(Bloomberg) -- White House officials huddled with solar manufacturers Tuesday on the Biden administration’s plan to kick-start domestic panel-making and wean US clean energy projects off foreign imports.
The roughly one-hour meeting with more than 20 industry representatives was designed to shed light on President Joe Biden’s move last week to bolster domestic solar manufacturing under the Defense Production Act, said several people familiar with the session. They asked for anonymity because the virtual meeting was not public.
White House officials, including Deputy National Climate Advisor Ali Zaidi, who ran the session, said the meeting was just the start of efforts to work with the industry to ensure more solar panels are made in the US. They said the Defense Production Act move is just one tool in a toolbox the administration will use as it seeks to expand the solar supply chain.
That didn’t reassure manufacturers with questions about the lack of funding behind the president’s declaration. Biden’s move was paired with a two-year waiver of new duties on solar imports from four Southeast Asian nations in a bid to neutralize a trade dispute that has chilled renewable projects across the US.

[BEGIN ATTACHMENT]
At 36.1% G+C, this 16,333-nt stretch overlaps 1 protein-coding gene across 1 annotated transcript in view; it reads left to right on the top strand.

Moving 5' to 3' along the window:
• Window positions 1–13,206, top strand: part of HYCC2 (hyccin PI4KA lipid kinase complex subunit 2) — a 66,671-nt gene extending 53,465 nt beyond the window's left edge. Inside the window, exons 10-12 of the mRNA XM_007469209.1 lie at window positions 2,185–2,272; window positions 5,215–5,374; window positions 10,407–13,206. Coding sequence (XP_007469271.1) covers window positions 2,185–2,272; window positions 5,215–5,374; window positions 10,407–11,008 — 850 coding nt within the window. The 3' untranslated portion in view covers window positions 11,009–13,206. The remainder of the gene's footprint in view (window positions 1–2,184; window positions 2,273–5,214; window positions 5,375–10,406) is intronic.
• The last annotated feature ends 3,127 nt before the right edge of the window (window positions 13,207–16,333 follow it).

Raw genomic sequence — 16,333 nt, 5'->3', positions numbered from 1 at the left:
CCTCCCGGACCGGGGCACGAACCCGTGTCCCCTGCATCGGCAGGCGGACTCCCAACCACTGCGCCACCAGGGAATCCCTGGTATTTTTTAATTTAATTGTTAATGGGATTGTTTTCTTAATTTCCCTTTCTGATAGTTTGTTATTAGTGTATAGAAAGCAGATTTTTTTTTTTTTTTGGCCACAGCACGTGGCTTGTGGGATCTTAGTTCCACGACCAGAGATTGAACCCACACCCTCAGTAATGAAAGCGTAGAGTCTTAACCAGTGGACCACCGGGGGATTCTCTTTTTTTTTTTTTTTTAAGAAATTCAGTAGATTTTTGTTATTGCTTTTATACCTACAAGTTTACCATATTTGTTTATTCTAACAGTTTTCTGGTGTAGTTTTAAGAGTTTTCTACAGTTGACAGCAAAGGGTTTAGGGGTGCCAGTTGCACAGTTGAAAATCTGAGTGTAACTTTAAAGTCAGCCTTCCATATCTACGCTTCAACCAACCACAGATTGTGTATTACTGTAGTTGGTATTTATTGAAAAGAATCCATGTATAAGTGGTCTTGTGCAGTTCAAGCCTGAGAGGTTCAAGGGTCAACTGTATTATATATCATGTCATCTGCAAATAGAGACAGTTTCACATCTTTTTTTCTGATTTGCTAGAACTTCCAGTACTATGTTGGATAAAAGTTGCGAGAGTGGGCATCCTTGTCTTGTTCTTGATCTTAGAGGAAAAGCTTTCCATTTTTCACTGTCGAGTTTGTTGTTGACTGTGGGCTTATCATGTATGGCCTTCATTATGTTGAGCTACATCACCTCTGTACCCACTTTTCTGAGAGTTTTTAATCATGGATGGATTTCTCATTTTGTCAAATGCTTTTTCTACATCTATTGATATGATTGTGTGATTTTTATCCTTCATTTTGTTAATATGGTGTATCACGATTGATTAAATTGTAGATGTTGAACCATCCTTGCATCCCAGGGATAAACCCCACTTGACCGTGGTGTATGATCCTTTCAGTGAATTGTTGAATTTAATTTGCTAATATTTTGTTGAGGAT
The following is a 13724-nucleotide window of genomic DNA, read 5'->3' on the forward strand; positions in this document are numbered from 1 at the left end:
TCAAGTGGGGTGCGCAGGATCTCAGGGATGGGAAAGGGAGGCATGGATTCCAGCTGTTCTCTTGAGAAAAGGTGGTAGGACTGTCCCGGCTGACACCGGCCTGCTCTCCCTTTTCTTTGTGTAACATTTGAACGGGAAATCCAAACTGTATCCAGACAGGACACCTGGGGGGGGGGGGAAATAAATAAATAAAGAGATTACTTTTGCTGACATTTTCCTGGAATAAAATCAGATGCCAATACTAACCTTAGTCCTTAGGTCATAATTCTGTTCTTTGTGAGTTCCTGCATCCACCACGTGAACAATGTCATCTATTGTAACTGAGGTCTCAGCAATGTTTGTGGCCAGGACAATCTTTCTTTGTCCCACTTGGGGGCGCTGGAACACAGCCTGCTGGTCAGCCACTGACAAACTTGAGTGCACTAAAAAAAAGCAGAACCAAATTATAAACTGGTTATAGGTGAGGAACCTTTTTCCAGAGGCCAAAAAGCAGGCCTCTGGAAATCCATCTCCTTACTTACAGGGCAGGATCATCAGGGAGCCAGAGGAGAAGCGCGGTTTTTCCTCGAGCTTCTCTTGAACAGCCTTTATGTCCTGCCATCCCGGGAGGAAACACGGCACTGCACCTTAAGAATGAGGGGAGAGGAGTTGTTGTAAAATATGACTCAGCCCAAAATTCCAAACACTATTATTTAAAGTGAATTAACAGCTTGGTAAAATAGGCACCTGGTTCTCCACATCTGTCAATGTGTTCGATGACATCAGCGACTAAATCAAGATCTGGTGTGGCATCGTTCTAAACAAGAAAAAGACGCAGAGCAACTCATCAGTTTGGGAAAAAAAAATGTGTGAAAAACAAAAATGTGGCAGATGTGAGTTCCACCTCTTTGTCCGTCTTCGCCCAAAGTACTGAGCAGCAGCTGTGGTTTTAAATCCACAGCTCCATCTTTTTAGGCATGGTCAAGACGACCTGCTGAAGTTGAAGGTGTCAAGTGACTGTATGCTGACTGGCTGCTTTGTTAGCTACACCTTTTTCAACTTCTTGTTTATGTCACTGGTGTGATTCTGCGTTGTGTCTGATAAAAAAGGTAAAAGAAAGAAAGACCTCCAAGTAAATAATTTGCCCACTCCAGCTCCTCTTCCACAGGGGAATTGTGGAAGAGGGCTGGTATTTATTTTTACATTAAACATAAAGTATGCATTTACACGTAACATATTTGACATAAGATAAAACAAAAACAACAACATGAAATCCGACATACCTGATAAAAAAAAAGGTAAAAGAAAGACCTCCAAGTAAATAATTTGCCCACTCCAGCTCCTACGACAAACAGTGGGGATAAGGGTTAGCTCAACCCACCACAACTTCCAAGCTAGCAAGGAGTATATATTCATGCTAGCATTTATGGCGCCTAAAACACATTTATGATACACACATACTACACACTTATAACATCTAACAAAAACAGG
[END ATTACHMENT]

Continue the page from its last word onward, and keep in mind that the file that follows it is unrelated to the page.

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Samantha Sloan, vice president of global policy at First Solar Inc., said the meeting “only served to underscore the concerning disconnect between solar manufacturing realities and the administration’s understanding of key issues.”
The meeting “did not result in any alignment on the path forward,” Sloan said by email.
A White House official said the meeting reflected the administration’s commitment to quickly bring online new clean energy manufacturing in the US.
Participants stressed the urgency of spurring such projects amid the climate crisis and highlighted the opportunity to ensure the technology they depend on is made in America, the White House official said.
The Zoom-based meeting included a representative of Jinko Solar Co., a China-based manufacturer with a plant in Florida as well as factories throughout Asia that could have faced expanded tariffs under a recent trade probe, said two people familiar with the discussion.
Representatives of several other solar manufacturers were included, such as Hanwha Q Cells Co. and Auxin Solar Inc., the California-based company that successfully petitioned the Commerce Department to open the investigation. Major solar trade groups that fought the probe were also present.
Manufacturers pushed White House officials for details about how the president’s executive action will catalyze new government support for domestic panel factories, given the funding constraints, the people said. Manufacturers also pressed the administration to do more to push legislation through Congress expanding tax incentives for renewable projects and clean-energy manufacturing.
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